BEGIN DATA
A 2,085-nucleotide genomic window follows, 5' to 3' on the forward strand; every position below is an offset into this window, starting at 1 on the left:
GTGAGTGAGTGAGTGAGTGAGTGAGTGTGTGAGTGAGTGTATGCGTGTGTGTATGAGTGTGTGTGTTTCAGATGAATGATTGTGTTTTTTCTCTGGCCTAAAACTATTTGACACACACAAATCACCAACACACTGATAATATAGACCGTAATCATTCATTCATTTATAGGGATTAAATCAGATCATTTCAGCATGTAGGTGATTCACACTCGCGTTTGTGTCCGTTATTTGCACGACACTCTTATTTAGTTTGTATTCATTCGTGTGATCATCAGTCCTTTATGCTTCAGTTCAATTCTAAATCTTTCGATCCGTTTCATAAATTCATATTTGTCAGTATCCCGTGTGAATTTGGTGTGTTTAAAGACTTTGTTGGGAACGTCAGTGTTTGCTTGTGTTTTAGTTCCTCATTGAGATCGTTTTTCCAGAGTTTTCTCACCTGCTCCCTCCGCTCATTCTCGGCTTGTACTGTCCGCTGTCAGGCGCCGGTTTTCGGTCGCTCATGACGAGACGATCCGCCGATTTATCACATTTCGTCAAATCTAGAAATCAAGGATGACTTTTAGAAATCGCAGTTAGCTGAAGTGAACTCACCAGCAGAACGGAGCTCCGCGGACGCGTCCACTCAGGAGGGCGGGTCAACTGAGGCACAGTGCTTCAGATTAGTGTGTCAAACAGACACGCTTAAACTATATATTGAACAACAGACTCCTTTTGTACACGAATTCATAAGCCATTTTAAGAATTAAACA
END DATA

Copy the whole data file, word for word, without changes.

A 2,085-nucleotide genomic window follows, 5' to 3' on the forward strand; every position below is an offset into this window, starting at 1 on the left:
GTGAGTGAGTGAGTGAGTGAGTGAGTGTGTGAGTGAGTGTATGCGTGTGTGTATGAGTGTGTGTGTTTCAGATGAATGATTGTGTTTTTTCTCTGGCCTAAAACTATTTGACACACACAAATCACCAACACACTGATAATATAGACCGTAATCATTCATTCATTTATAGGGATTAAATCAGATCATTTCAGCATGTAGGTGATTCACACTCGCGTTTGTGTCCGTTATTTGCACGACACTCTTATTTAGTTTGTATTCATTCGTGTGATCATCAGTCCTTTATGCTTCAGTTCAATTCTAAATCTTTCGATCCGTTTCATAAATTCATATTTGTCAGTATCCCGTGTGAATTTGGTGTGTTTAAAGACTTTGTTGGGAACGTCAGTGTTTGCTTGTGTTTTAGTTCCTCATTGAGATCGTTTTTCCAGAGTTTTCTCACCTGCTCCCTCCGCTCATTCTCGGCTTGTACTGTCCGCTGTCAGGCGCCGGTTTTCGGTCGCTCATGACGAGACGATCCGCCGATTTATCACATTTCGTCAAATCTAGAAATCAAGGATGACTTTTAGAAATCGCAGTTAGCTGAAGTGAACTCACCAGCAGAACGGAGCTCCGCGGACGCGTCCACTCAGGAGGGCGGGTCAACTGAGGCACAGTGCTTCAGATTAGTGTGTCAAACAGACACGCTTAAACTATATATTGAACAACAGACTCCTTTTGTACACGAATTCATAAGCCATTTTAAGAATTAAACA